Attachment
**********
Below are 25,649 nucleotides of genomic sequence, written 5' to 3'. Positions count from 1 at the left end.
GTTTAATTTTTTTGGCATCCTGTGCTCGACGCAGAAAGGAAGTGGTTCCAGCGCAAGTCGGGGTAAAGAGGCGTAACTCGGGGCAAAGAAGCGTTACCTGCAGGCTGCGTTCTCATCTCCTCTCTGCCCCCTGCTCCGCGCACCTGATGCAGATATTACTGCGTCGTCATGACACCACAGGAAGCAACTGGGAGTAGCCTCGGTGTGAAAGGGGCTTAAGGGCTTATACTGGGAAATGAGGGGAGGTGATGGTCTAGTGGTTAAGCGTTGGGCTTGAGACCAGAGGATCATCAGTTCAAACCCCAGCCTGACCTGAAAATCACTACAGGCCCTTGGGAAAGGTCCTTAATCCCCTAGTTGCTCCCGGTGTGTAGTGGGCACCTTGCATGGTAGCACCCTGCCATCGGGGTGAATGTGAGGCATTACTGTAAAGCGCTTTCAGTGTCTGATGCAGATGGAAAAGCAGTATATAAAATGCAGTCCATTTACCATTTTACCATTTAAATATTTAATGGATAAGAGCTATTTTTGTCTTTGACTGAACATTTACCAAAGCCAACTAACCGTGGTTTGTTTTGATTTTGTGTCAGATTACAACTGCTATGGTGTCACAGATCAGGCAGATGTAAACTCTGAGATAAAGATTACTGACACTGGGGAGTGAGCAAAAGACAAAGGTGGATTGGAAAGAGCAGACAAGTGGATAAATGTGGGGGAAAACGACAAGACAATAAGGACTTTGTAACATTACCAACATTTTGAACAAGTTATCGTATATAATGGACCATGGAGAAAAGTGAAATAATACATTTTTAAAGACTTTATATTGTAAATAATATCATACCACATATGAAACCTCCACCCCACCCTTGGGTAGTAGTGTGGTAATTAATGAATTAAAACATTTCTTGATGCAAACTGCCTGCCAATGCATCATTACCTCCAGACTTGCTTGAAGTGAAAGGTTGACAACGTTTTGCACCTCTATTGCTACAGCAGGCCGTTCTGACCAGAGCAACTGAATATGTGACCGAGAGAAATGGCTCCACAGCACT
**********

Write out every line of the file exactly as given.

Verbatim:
Below are 25,649 nucleotides of genomic sequence, written 5' to 3'. Positions count from 1 at the left end.
GTTTAATTTTTTTGGCATCCTGTGCTCGACGCAGAAAGGAAGTGGTTCCAGCGCAAGTCGGGGTAAAGAGGCGTAACTCGGGGCAAAGAAGCGTTACCTGCAGGCTGCGTTCTCATCTCCTCTCTGCCCCCTGCTCCGCGCACCTGATGCAGATATTACTGCGTCGTCATGACACCACAGGAAGCAACTGGGAGTAGCCTCGGTGTGAAAGGGGCTTAAGGGCTTATACTGGGAAATGAGGGGAGGTGATGGTCTAGTGGTTAAGCGTTGGGCTTGAGACCAGAGGATCATCAGTTCAAACCCCAGCCTGACCTGAAAATCACTACAGGCCCTTGGGAAAGGTCCTTAATCCCCTAGTTGCTCCCGGTGTGTAGTGGGCACCTTGCATGGTAGCACCCTGCCATCGGGGTGAATGTGAGGCATTACTGTAAAGCGCTTTCAGTGTCTGATGCAGATGGAAAAGCAGTATATAAAATGCAGTCCATTTACCATTTTACCATTTAAATATTTAATGGATAAGAGCTATTTTTGTCTTTGACTGAACATTTACCAAAGCCAACTAACCGTGGTTTGTTTTGATTTTGTGTCAGATTACAACTGCTATGGTGTCACAGATCAGGCAGATGTAAACTCTGAGATAAAGATTACTGACACTGGGGAGTGAGCAAAAGACAAAGGTGGATTGGAAAGAGCAGACAAGTGGATAAATGTGGGGGAAAACGACAAGACAATAAGGACTTTGTAACATTACCAACATTTTGAACAAGTTATCGTATATAATGGACCATGGAGAAAAGTGAAATAATACATTTTTAAAGACTTTATATTGTAAATAATATCATACCACATATGAAACCTCCACCCCACCCTTGGGTAGTAGTGTGGTAATTAATGAATTAAAACATTTCTTGATGCAAACTGCCTGCCAATGCATCATTACCTCCAGACTTGCTTGAAGTGAAAGGTTGACAACGTTTTGCACCTCTATTGCTACAGCAGGCCGTTCTGACCAGAGCAACTGAATATGTGACCGAGAGAAATGGCTCCACAGCACT